Focusing our lens on drug trafficking as per Nagaenthran’s offence, most of the individuals prosecuted are the drug mules who are largely from underprivileged and marginalised backgrounds, whilst the drug lords often get away.[4] The chain would never be broken as there will always be individuals in desperation, willing to take the risk to commit this offence. It may not be a toothless law but is it biting the right way? Even more so in cases where individuals with disabilities, such as Nagaenthran, or those who fall into the traps of eloquent assurances — the price of gullibility and mistake shall never be to have one’s life taken away.


Defence of Unsoundness of Mind


It would then be pertinent to discuss the matter of unsoundness of mind. Although it was found that Nagaenthran’s IQ level was at 69, one point under the internationally recognised threshold of 70 for determining the intellectual disability of a person,[5] the court found that he was able to comprehend his actions.


So, how do Singapore courts determine unsoundness of mind? A common misconception is that a clinical diagnosis is conclusive to determine an accused’s sanity. However, this defence concerns itself with legal sanity, and not medical sanity. The courts then play the role of determining whether an accused is suffering from an unsound mind — and they may take into consideration expert opinion.


To raise this defence, the unsoundness of mind must have caused him to either be incapable of knowing the nature of the act, incapable of knowing what he is doing is wrong, or completely deprived of the power to control his actions. As such, it is not sufficient to prove that he was partially unsound.[6]


Nevertheless, the MDA was amended in 2012, in which Section 33B(3)(b) was added to give Singapore judges the discretion to sentence a drug trafficker to life imprisonment if he was proven — on a balance of probabilities — to be suffering an abnormality of mind and impaired his mental responsibility for his acts and omissions in relation to the offence under Sections 5(1) and 7.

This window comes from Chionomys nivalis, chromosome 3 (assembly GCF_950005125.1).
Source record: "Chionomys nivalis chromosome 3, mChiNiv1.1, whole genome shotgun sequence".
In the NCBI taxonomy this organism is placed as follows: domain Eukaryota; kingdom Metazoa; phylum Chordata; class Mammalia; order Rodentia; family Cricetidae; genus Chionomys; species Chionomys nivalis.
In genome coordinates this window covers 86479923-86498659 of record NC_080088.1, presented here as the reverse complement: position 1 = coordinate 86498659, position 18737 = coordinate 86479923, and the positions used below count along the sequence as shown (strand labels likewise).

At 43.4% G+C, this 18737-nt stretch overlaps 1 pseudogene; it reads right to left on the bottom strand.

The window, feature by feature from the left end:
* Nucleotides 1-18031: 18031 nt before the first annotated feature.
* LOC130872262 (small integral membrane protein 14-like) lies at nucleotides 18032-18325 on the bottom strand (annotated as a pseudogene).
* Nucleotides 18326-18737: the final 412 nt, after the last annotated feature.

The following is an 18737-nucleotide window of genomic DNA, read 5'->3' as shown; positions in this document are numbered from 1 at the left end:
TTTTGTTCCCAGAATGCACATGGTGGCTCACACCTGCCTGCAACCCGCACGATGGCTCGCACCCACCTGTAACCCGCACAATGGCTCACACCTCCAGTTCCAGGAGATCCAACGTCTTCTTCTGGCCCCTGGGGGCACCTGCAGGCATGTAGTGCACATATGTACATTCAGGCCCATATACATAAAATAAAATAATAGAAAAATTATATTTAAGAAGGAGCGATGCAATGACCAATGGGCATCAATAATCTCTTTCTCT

To establish this, there are three limbs that need to be proven:


1) he was suffering from an abnormality of mind;

2) the abnormality arose from a condition of arrested or retarded development of mind, any inherent causes, or was induced by disease or injury; and

3) the abnormality substantially impaired his mental responsibility for his acts in relation to the offence in question.


The court found that even if Nagaenthran managed to fulfil the first two limbs, he failed on the last limb, i.e. he understood the nature of his acts and had not lost his sense of judgement on whether his act was right or wrong.[7]


As such, our question would be — why was it especially easy for the court to disregard the effects of these deficits on what they decided was a ‘calculated risk’? When the court contemplated that his deficits might have made him more prone to engage in risky behaviours, why did they decide that throwing Nagaenthran into the gallows was compatible with the intention of lawmakers when they decided to introduce Section 33B(3)(b)?


We find a serious issue with the court’s findings in which they commented that the Parliament only intended for this to protect offenders suffering from genuine issues, and not transient or self-induced illnesses that have no firm basis in an established psychiatric condition that arose from an arrested or retarded development of mind, any inherent root cause, or was induced by disease or injury.